20 May, 2018 Bridge Over Troubled Water
My friend Hank had been hearing voices for a month. His doctor recommended he wear headphones and listen to music to drown them out. This is normal for people when they’re hearing voices. He and I walked and walked and walked. He’d sing and sing and sing. He hardly knew I was present.
The rest of that story is at the bottom of this blog post, following my normal assortment of photo observations around Richmond this week.
Speaking of observations around Richmond this week, I got a few more raptor pictures – two separate Red-tails and a Red-shoulder, but nothing spectacular. I’ll put one in at some point on this post. Today is last day of the twentieth week of 2018. Here’s a Spotted Sandpiper (Actitis macularius) I saw at Pony Pasture Tuesday:
On the same walk about an hour later, I saw a five-lined skink basking in the sunshine on the side of an enormous cottonwood at the edge of Pleasant’s Creek. The light was gorgeous and the skink was relaxed so I got a bunch of images. Then I noticed another skink on the same tree! Two at once! Skinks move fast and it’s difficult enough to get one at a time in a picture; I was thrilled to get two at once.
This was the first one I saw. I “worked” on it for quite some time before I realized there were two. Here is the first one:
You can see the first one clearly in the next picture. You can see the second one clearly too – but it’s not obvious. The first one is horizontal in the lower right corner of the picture. If the second skink doesn’t jump right out at you (in a manner of speaking), look diagonally up to the left corner of the picture. See it up there? Vertical on the bark? They are so invisible. That invisibility is the first line of defense for almost every animal in the woods. For deer, for squirrels, Barred owls, snakes, toads, most of this stuff just blends into the background. We walk past all of this stuff constantly:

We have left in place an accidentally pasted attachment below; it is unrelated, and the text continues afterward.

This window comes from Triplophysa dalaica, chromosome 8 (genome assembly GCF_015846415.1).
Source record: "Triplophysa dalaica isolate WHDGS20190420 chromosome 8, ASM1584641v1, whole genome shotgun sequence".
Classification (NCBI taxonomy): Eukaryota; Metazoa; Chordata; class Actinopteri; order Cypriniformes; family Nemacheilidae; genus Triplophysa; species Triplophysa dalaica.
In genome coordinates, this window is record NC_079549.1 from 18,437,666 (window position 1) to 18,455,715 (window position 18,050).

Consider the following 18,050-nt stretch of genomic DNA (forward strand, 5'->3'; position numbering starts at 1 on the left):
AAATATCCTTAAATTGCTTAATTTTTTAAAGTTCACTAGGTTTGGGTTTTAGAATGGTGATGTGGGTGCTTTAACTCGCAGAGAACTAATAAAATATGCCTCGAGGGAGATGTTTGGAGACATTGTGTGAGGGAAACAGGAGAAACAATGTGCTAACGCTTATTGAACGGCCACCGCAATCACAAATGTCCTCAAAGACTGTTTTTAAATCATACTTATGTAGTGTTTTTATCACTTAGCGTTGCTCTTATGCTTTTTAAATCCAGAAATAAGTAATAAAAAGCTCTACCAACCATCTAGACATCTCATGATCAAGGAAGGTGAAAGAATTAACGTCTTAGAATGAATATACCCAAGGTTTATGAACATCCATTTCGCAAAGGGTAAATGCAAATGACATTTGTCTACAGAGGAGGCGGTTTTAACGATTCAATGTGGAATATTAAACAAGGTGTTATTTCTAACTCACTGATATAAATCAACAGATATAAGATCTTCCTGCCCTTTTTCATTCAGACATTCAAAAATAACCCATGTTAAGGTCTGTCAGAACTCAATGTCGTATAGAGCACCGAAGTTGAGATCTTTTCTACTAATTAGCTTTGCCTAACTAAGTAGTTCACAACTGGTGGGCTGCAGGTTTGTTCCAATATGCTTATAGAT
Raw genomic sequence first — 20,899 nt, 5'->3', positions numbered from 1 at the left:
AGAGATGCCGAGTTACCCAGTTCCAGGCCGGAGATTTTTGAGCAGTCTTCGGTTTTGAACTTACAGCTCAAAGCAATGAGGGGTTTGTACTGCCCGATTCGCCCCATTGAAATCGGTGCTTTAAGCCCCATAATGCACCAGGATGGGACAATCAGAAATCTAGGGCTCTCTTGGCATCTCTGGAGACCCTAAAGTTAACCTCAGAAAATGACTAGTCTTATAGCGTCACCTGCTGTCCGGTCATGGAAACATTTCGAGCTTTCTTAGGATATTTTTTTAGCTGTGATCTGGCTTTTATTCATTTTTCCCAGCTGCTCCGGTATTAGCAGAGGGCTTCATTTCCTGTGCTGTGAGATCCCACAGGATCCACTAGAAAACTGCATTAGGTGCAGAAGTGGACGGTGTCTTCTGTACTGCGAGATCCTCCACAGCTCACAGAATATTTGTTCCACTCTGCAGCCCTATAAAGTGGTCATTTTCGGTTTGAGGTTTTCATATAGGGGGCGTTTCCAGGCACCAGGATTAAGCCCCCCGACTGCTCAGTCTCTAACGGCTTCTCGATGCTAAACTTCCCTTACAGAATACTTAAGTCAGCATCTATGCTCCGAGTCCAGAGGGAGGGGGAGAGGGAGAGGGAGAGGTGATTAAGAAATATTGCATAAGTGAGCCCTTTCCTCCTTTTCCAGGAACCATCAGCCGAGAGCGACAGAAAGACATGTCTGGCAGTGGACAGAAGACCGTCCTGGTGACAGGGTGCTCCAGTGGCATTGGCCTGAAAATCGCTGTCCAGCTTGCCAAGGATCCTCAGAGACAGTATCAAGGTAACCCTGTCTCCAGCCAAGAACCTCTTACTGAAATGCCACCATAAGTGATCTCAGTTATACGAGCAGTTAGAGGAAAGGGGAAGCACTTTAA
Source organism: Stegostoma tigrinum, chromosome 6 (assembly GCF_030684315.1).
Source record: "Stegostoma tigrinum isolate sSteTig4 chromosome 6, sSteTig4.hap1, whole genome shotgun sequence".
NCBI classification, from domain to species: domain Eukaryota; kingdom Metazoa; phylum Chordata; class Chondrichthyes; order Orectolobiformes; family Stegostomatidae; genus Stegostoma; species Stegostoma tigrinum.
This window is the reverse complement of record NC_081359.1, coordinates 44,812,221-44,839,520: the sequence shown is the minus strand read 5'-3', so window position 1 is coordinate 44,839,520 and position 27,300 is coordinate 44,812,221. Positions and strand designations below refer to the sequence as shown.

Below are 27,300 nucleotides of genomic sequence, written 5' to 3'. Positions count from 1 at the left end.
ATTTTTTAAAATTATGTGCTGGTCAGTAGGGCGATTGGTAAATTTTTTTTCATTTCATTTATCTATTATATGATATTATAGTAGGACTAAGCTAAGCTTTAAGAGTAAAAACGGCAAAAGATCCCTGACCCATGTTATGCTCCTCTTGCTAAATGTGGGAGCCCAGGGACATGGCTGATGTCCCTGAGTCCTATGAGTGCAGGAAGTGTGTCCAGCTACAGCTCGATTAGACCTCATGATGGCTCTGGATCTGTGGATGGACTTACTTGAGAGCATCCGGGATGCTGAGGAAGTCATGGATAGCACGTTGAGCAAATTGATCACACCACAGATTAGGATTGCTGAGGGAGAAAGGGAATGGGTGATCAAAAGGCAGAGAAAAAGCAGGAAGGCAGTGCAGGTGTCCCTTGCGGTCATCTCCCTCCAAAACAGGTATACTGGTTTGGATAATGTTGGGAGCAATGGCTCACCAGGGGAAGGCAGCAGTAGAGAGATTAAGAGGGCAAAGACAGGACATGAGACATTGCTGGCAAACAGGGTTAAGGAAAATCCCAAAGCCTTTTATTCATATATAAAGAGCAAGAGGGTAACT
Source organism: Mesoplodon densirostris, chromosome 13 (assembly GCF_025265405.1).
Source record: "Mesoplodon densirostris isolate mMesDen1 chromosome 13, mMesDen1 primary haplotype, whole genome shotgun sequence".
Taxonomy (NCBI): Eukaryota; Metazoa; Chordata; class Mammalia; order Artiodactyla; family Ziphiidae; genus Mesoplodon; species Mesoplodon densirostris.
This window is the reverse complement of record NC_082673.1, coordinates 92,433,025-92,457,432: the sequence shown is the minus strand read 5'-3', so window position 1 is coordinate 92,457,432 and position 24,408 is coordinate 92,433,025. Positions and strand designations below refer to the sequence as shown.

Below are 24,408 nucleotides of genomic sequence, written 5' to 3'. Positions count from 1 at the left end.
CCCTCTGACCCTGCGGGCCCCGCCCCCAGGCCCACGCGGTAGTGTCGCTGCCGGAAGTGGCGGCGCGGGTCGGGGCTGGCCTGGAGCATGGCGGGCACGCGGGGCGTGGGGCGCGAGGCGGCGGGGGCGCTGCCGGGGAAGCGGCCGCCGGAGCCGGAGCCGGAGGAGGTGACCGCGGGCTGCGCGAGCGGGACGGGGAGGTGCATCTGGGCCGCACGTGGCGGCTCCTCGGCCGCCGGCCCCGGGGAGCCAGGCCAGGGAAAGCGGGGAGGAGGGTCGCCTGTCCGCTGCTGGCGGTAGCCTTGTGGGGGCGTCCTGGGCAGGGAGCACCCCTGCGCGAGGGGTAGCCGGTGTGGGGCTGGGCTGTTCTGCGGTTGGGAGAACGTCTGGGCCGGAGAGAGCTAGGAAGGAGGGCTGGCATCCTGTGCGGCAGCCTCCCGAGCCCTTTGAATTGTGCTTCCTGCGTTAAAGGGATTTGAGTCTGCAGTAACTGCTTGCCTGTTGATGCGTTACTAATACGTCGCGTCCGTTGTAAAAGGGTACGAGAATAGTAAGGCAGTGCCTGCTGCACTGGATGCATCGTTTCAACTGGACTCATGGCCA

Thursday I was startled to see another whitetail buck near Charlie’s Bridge! So startled I fumbled with my camera – and it was a difficult shot anyway – and didn’t get the image I’d hoped for. But this image, although miserable quality, reveals unmistakably this is a buck. You can see his eye quite clearly, and on the other side his ear and his growing left antler. I am certain this is the “button” buck I spotted in mid-April and posted in Rare as an udder on a bull. It was precisely the same spot. There may be two bucks there but I’d be surprised.
What surprised me most about this guy was his size – he was enormous. I regularly see large does with herds of smaller deer. This guy was lying down when we first saw him and he was so large I thought he was a patch of dirt – until he stood up. See if you can see him next time you’re down there:
I’m not overjoyed with any of the raptor images I took this week, but I am overjoyed I saw some raptors, especially non-osprey raptors. Not that I have anything against ospreys. They’re just no challenge. Here’s a Red-tail in the first image and a Red-shoulder in the second:
I suspect a lot of people missed getting to smell the locust blossoms last week. They are such a treasure, but they’re gone so quickly. My “love-hate” flower is (either fortunately or unfortunately) much easier to find – honeysuckle. The “love” part is the breathtaking individual and collective beauty of the flowers, and the absolutely heavenly smell. The “love” part is also that it’s abundant – and that’s the “hate” part too. This is a seriously destructive invasive species. But it sure is nice while it’s here. And I’ll bet a lot of little birds and creatures find cover in its thickets:
Speaking of beautiful flowers that are extravagantly delightful to look at and even more pleasing to smell, Evelyn has our roses putting out blossoms as fast as we can make arrangements on our dining room table. I could put in ten pictures every week this time of year, but I have to settle for my favorite. This one is pleasingly demure:
This last by the way is an iphone picture; I should have pulled my camera out. According to my rain gauge we got more than 4” of rain Friday, on top of a significant amount the day before. Richmond was saturated. This squirrel was perched on a branch where its feet were out of the water:
Anyway, I’m going to sign off this part of the blog and leave the story at the end. Read it; it’s a good one. And come back next week! All best,
Bridge Over Troubled Water